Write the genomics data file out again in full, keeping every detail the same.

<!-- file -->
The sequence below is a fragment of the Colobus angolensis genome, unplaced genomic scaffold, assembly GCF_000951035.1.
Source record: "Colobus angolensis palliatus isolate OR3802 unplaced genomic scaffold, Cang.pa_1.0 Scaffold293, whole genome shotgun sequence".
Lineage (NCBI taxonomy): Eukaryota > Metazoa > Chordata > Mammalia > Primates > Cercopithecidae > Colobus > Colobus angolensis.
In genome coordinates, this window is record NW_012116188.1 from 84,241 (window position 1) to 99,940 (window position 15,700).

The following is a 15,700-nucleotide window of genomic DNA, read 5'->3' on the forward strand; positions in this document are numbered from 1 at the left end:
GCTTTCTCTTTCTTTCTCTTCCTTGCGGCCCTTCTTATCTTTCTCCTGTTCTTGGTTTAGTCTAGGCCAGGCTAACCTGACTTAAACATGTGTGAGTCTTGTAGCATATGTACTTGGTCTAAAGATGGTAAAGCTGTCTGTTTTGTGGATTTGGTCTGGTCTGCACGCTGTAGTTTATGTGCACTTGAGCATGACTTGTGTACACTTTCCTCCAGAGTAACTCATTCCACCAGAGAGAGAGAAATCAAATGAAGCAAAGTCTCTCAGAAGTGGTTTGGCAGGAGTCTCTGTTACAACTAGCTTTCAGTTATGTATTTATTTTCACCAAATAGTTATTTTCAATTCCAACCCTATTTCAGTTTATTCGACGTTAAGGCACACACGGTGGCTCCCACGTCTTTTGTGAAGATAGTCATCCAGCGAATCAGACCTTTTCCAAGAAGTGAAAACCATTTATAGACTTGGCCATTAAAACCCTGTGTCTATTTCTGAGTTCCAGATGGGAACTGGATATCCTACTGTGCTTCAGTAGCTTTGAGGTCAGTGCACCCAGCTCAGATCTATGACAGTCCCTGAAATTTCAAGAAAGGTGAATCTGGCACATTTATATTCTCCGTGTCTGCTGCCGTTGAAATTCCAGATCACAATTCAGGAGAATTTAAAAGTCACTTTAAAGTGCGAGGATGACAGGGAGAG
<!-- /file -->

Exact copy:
The sequence below is a fragment of the Colobus angolensis genome, unplaced genomic scaffold, assembly GCF_000951035.1.
Source record: "Colobus angolensis palliatus isolate OR3802 unplaced genomic scaffold, Cang.pa_1.0 Scaffold293, whole genome shotgun sequence".
Lineage (NCBI taxonomy): Eukaryota > Metazoa > Chordata > Mammalia > Primates > Cercopithecidae > Colobus > Colobus angolensis.
In genome coordinates, this window is record NW_012116188.1 from 84,241 (window position 1) to 99,940 (window position 15,700).

The following is a 15,700-nucleotide window of genomic DNA, read 5'->3' on the forward strand; positions in this document are numbered from 1 at the left end:
GCTTTCTCTTTCTTTCTCTTCCTTGCGGCCCTTCTTATCTTTCTCCTGTTCTTGGTTTAGTCTAGGCCAGGCTAACCTGACTTAAACATGTGTGAGTCTTGTAGCATATGTACTTGGTCTAAAGATGGTAAAGCTGTCTGTTTTGTGGATTTGGTCTGGTCTGCACGCTGTAGTTTATGTGCACTTGAGCATGACTTGTGTACACTTTCCTCCAGAGTAACTCATTCCACCAGAGAGAGAGAAATCAAATGAAGCAAAGTCTCTCAGAAGTGGTTTGGCAGGAGTCTCTGTTACAACTAGCTTTCAGTTATGTATTTATTTTCACCAAATAGTTATTTTCAATTCCAACCCTATTTCAGTTTATTCGACGTTAAGGCACACACGGTGGCTCCCACGTCTTTTGTGAAGATAGTCATCCAGCGAATCAGACCTTTTCCAAGAAGTGAAAACCATTTATAGACTTGGCCATTAAAACCCTGTGTCTATTTCTGAGTTCCAGATGGGAACTGGATATCCTACTGTGCTTCAGTAGCTTTGAGGTCAGTGCACCCAGCTCAGATCTATGACAGTCCCTGAAATTTCAAGAAAGGTGAATCTGGCACATTTATATTCTCCGTGTCTGCTGCCGTTGAAATTCCAGATCACAATTCAGGAGAATTTAAAAGTCACTTTAAAGTGCGAGGATGACAGGGAGAG